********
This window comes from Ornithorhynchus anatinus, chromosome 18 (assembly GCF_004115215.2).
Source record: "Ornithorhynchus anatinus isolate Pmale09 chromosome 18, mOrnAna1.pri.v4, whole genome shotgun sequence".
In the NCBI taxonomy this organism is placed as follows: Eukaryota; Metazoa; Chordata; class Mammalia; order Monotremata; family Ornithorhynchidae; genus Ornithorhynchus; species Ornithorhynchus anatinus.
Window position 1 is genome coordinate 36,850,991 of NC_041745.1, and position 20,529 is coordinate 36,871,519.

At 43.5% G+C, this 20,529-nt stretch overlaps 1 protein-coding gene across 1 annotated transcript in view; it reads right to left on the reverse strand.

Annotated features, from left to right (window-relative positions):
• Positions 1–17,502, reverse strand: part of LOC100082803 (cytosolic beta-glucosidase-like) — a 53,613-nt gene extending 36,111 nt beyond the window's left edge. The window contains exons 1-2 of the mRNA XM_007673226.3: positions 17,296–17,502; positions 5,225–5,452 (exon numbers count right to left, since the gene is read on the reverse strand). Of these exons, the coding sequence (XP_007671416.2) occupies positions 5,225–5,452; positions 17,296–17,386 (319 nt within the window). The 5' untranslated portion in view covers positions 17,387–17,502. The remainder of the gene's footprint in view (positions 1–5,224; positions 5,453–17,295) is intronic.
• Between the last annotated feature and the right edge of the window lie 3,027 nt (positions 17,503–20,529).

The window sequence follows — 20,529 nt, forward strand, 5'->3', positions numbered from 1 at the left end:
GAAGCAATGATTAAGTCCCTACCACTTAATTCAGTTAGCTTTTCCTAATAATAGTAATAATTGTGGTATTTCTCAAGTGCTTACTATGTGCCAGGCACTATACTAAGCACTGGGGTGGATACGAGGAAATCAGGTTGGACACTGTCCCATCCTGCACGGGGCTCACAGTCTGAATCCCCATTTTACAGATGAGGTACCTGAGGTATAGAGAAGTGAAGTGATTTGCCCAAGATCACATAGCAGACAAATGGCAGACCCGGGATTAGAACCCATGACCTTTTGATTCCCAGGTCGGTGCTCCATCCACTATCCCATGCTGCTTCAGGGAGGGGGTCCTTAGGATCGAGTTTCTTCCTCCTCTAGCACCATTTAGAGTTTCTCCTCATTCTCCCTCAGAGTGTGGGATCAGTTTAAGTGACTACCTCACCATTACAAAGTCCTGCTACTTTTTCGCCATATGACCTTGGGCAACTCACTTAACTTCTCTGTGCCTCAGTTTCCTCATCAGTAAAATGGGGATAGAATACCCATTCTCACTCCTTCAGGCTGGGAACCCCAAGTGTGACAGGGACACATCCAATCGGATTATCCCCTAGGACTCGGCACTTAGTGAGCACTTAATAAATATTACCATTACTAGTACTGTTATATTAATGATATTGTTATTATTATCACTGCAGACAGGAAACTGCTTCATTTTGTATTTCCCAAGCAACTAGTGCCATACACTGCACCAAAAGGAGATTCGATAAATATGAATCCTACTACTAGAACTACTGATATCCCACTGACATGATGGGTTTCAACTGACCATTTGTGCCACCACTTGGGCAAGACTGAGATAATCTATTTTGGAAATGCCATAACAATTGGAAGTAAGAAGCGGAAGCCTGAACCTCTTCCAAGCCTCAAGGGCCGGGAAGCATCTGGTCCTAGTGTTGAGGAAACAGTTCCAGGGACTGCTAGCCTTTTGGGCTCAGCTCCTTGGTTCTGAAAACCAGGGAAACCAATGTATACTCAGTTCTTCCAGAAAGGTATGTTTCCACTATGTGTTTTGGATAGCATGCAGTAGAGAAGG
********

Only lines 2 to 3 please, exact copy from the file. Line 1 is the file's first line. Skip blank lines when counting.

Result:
Source record: "Ornithorhynchus anatinus isolate Pmale09 chromosome 18, mOrnAna1.pri.v4, whole genome shotgun sequence".
In the NCBI taxonomy this organism is placed as follows: Eukaryota; Metazoa; Chordata; class Mammalia; order Monotremata; family Ornithorhynchidae; genus Ornithorhynchus; species Ornithorhynchus anatinus.